Tuesday, April 24, 2007

Shakespeare Series: Romeo + Juliet


Staring: Leonardo DiCaprio, Claire Danes, John Leguizamo, Harold Perrineau, Pete Postlethwaite, Paul Sorvino, Brian Dennehy, Paul Rudd,
Director: Baz Luhrmann

How do you make a disaster of one of Shakespeare’s best works? It’s hard to imagine, but if something is made that looks like this train wreck, you’ve done it.

An unoriginal reworking of the story, in this case it is set as a modern day American gang story, it stays far too “true” to the original play to a point of absurdity. Instead of actually adapting it like the amazing West Side Story – review pending – they stuck far too close to the original play to “update” it so much. Perhaps they were going for the uniqueness of having it set “today” with people speaking the original lines and instead of toting bladed weapons – they walk around with “Swords” and “Dagger” guns. It seems very clever, until you realize how corny it is. On stage you can set these plays in any time period – its part of the fun unique way of doing it on stage.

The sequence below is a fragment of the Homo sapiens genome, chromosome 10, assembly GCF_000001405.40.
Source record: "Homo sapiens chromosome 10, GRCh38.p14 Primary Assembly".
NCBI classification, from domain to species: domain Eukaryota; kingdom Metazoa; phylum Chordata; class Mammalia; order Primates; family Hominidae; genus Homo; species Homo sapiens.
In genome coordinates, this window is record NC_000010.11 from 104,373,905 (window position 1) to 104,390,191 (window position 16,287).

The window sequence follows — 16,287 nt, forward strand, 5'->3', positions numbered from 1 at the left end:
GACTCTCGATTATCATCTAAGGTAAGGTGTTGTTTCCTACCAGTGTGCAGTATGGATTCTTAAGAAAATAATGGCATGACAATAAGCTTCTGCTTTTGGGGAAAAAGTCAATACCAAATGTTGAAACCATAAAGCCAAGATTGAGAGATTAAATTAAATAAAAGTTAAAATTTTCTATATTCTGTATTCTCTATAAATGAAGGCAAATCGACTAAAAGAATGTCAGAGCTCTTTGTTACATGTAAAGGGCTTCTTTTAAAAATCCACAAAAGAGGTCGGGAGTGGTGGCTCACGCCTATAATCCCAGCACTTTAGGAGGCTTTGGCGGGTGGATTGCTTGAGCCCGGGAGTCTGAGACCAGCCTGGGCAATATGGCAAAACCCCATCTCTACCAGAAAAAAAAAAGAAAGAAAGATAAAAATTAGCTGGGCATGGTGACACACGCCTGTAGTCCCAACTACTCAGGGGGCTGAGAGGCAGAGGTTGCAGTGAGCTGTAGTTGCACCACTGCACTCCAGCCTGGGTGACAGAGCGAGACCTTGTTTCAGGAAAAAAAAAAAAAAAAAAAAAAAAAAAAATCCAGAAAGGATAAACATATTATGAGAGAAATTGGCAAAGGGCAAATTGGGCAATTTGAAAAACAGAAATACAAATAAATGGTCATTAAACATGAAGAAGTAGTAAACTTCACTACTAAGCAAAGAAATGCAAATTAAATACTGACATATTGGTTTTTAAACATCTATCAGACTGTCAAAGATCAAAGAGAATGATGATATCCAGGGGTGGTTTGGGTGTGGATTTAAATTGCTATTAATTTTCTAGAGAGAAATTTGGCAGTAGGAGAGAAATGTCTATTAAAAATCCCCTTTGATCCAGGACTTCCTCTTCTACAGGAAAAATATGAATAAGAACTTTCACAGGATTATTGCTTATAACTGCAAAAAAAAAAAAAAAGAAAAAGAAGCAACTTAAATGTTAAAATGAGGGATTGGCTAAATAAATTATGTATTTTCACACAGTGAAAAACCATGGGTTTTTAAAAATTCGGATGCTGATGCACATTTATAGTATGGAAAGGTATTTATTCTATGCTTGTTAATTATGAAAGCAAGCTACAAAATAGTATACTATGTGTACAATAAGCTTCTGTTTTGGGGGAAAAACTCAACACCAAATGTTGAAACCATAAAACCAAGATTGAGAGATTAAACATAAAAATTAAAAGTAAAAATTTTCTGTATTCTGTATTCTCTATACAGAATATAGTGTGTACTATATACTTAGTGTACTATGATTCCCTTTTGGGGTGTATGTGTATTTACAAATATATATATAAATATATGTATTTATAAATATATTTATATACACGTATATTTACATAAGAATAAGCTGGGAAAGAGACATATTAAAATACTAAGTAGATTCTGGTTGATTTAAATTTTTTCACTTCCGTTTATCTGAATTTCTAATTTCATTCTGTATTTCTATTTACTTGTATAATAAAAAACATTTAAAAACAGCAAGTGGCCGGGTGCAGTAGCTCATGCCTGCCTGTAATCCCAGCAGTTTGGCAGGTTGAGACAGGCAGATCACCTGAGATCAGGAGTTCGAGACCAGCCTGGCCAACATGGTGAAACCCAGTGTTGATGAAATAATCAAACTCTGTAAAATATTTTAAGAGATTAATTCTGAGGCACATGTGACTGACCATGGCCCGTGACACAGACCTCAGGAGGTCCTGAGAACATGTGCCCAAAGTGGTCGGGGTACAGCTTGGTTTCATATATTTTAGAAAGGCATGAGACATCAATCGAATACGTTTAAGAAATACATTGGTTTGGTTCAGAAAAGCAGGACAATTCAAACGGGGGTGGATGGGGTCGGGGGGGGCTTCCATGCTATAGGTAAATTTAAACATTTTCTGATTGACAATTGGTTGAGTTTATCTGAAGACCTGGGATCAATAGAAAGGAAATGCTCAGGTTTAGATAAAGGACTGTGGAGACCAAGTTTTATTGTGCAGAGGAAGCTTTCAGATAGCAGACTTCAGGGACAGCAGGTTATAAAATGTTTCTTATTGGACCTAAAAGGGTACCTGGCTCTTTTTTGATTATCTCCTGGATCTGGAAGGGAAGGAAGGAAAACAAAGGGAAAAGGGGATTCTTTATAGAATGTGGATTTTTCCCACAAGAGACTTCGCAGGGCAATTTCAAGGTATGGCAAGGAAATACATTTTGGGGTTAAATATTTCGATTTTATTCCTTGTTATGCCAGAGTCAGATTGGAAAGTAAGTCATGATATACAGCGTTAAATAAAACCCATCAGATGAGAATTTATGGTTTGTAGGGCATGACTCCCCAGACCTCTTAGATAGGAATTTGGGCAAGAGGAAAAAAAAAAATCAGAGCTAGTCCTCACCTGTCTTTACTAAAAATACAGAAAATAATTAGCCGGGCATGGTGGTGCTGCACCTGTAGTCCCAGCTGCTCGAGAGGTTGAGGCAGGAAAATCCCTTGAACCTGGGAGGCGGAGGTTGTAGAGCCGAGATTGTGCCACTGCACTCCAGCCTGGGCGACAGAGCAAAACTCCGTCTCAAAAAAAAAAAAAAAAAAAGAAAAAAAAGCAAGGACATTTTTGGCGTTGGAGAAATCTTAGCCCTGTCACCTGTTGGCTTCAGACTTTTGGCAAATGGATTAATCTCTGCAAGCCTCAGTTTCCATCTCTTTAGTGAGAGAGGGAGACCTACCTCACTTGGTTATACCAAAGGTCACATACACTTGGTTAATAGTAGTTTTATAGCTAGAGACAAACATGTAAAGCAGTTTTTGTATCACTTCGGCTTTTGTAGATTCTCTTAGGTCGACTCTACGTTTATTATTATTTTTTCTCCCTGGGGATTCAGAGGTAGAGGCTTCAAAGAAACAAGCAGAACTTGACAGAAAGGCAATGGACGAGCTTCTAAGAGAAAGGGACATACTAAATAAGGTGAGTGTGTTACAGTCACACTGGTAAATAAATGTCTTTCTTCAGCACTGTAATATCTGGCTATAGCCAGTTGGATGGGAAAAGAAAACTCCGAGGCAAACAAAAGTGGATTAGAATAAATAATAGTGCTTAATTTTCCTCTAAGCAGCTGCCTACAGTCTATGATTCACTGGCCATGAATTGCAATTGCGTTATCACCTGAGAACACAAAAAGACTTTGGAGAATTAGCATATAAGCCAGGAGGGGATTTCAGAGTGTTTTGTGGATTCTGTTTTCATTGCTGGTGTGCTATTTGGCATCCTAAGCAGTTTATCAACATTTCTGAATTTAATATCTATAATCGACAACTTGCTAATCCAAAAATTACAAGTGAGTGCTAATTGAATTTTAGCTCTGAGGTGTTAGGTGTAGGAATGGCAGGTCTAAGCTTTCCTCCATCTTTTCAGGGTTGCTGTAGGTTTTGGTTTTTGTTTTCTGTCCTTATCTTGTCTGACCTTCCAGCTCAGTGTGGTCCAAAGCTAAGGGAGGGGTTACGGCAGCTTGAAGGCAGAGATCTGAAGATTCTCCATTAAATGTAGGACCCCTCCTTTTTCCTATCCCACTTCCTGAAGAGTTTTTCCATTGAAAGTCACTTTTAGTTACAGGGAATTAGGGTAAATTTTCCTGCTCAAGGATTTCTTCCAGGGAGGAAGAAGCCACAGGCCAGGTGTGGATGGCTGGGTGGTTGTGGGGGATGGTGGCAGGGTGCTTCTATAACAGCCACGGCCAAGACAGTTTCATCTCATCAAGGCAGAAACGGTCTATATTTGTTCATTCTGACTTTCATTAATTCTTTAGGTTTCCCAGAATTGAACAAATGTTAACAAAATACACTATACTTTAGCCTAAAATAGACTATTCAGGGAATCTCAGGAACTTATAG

I’ve seen “Two Gentlemen of Verona” as “Two Gentlemen of Verona Beach” – and it worked. A film adaptation would most likely be a disaster. Hey, wait a minute Romeo + Juliet was set in Verona Beach as well – and it didn’t work on the big screen. The thing that makes it work in that case is the limitations of the stage – you can’t dilute the story visually very much.

The first time I watched it I realized that the film would not work was towards the beginning – a fight at a gas station seemed to have been filmed by a maniac on a mixture of speed and cocaine. Bullets ricochet off of indescript objects, and cut back to them often in the fight. This is all in between John Leguizamo’s extremely fanatical “laughter” – which I suppose was supposed to set the mood of his character. Instead it just made the scene look like it was filled by a complete amateur who was trying to cut a 5 minute scene with 2 minutes of footage. It’s mostly downhill from there.

Verdict: **/*****

1 comment:

Matt Ramone said...

Add it to the list of Bazz's crimes, including that horrendous "Sunscreen" song.

Personally, I liked Leguizamaramadingdong's performance, but that's because I thought Tybalt was the only real compelling character in that whole play. I love how it's become The Greatest Love Story of All Time when it's about two 13-year-olds who knew each other less than a week before acting like MySpace douches - "God, my parents SUCK and my girl's gone! I'm gonna kill myself!" When someone refers to themselves as a Romeo, I assume that they mean they're melodramatic pussbags.